Basic and theoretical research on processes such as reverse osmosis (RO) is essential in the fermentation industry to improve production efficiency and reduce cost. Here, we focus on the RO concentration of glucose solutions. We constructed a mathematic model that incorporates various membrane and experimental parameters to characterize the mass transfer process of RO membrane and validated the model output with experimental data. Calculation results were highly consistent with the experimental data, demonstrating that this model can be useful for predicting the RO concentration process.

1. Introduction

The field of fermentation technology has rapidly advanced over recent years [1]. In the microbial fermentation process, the concentration of fermentable sugar is a key component that directly impacts the ultimate concentration of target products [2]. Low concentrations of fermentable sugar in the fermentation broth lead to low concentrations of the target product, and the subsequent purification process is expensive [3]. As such, it is important to increase the concentrations of fermentable sugars prior to fermentation.

Many methods to concentrate fermentable sugars have been developed, including vacuum distillation [4], pervaporation [5], and freezing [6]. In general, these techniques are useful [7], but typically usually involve complicated operations performed by expensive equipment with high energy demands. This industry urgently needs to develop a convenient and environment-friendly in situ concentration method. Here, we present membrane technology as a feasible alternative.

Widespread interest has developed in the use of membrane technology as a sugar concentration method. In recent years, this technique has become widely adopted in industrial applications and research laboratories as it is energy saving, environment friendly, and exhibits permselectivity capability [810]. At present, biorefining uses pressure-, chemical-, or thermal-driven membrane systems such as RO, microfiltration (MF), ultrafiltration (UF), nanofiltration (NF), pervaporation (PV), and membrane distillation (MD) to concentrate sugars [11]. Of these, NF and RO have been successfully employed to concentrate glucose and xylose [12]; however, RO membranes are more efficient as they possess pore sizes that more effectively prevent sugar loss [13].

Increased focus on RO technology has resulted in a high demand for RO membranes, elevating the cost of RO systems. Optimizing the RO membrane can reduce these costs. One method of making the system more efficient is to develop a mathematical model that adequately describes the performance of the RO process [14]. On the other hand, the concentration of sugar in the concentrate is an important parameter in the RO concentration process. Therefore, further research needs to be carried out to reveal the impact of various parameters in the RO process on the sugar concentration process, including membrane parameters and experimental parameters.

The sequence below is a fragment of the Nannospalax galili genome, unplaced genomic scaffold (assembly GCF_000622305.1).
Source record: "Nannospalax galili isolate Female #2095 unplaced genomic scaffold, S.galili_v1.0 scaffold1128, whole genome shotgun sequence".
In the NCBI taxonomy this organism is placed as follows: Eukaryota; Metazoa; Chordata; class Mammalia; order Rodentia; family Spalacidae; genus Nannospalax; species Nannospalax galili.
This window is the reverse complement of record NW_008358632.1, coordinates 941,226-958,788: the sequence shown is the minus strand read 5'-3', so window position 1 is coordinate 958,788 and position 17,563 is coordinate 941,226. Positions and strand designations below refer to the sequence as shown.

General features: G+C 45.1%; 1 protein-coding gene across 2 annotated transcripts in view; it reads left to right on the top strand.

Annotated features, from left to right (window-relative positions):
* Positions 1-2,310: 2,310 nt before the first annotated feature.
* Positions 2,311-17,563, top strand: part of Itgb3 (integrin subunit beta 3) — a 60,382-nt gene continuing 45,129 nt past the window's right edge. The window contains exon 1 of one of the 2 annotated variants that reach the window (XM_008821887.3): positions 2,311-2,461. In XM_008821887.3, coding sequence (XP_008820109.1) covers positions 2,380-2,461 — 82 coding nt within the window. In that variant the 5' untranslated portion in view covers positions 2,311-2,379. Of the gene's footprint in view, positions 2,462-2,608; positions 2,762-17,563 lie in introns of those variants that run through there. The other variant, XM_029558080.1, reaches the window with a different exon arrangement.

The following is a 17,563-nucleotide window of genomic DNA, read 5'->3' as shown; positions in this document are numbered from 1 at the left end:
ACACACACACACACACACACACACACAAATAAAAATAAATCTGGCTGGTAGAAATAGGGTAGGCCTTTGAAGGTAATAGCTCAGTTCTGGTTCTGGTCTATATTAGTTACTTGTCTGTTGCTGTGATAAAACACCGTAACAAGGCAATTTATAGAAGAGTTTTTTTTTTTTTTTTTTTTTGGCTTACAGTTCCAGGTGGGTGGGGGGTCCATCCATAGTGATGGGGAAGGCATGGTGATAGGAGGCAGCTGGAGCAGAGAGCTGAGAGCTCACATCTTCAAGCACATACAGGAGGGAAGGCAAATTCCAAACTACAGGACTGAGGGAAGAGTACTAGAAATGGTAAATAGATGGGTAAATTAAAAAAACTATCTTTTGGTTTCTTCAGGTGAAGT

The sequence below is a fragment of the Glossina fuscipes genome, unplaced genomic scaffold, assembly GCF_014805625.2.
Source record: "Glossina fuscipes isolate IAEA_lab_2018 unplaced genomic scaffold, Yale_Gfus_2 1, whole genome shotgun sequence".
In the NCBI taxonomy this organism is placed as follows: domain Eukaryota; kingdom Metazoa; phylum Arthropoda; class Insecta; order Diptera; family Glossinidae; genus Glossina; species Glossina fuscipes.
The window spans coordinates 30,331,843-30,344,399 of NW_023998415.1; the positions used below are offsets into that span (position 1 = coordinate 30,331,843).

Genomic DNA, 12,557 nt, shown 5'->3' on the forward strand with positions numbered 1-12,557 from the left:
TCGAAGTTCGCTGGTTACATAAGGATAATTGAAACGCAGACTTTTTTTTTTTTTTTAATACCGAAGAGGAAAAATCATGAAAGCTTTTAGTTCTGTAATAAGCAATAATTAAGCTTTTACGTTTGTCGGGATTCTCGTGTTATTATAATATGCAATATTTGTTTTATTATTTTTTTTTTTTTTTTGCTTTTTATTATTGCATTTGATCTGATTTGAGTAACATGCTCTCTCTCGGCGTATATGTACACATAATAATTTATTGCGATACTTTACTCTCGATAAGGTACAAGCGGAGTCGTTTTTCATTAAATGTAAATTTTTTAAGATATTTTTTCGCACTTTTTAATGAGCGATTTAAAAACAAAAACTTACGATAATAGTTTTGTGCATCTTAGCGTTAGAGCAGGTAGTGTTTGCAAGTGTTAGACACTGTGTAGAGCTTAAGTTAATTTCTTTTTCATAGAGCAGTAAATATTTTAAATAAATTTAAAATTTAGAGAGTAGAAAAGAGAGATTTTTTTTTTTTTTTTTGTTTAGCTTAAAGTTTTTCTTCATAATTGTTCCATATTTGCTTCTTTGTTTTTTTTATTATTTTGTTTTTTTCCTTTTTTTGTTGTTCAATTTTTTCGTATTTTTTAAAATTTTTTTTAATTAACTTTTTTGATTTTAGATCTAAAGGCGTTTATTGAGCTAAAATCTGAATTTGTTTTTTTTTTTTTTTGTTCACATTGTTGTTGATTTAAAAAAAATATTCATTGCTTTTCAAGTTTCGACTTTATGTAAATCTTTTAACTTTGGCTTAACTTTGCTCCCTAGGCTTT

Here, we investigated the mass transfer glucose during the RO process by carrying out a series of concentration experiments using glucose in a laboratory-scale RO system. With the results from these experiments, we developed a novel mathematical model that comprehensively reflects the effect of various parameters to characterize the mass transfer process of the RO membrane. Studies on validation of the model with experimental results were carried out. This model will provide valuable information that can be used to predict the RO concentration process.

2. Experimental

2.1. Membrane and Module

RO membranes are comprised primarily of polyamide and cellulose acetate (CA). Nowadays, polyamide membranes dominate RO market sales with a 91% share, with asymmetric CA hollow fiber membranes holding a distant second spot. Although the latter has superior chlorine resistance, the former has higher salt rejection and net pressure driving force [15]. A polyamide composite membrane (PA2-4040, HYDECANME, USA) was selected for the experiments (see Table 1 for characteristics of the membrane).

The experimental setup (Figure 1) consisted of a cooling and heating circulation tank to control the temperature of the model solution, a pump for feeding glucose solution into the membrane module, a check valve to control the solution flux, the RO membrane module which included pressure gauges and a flow meter, and a device for sampling the solution.

2.2. Model Solution Preparation

In this study, glucose anhydrous (AR) was purchased from Kelong Chemical Reagent Factory, Chengdu, China. Model solutions (24.8–166.8 mol•m−3) were prepared using ultrapure water, adding suitable amounts of the analytes (calculated).

2.3. Concentration Experiment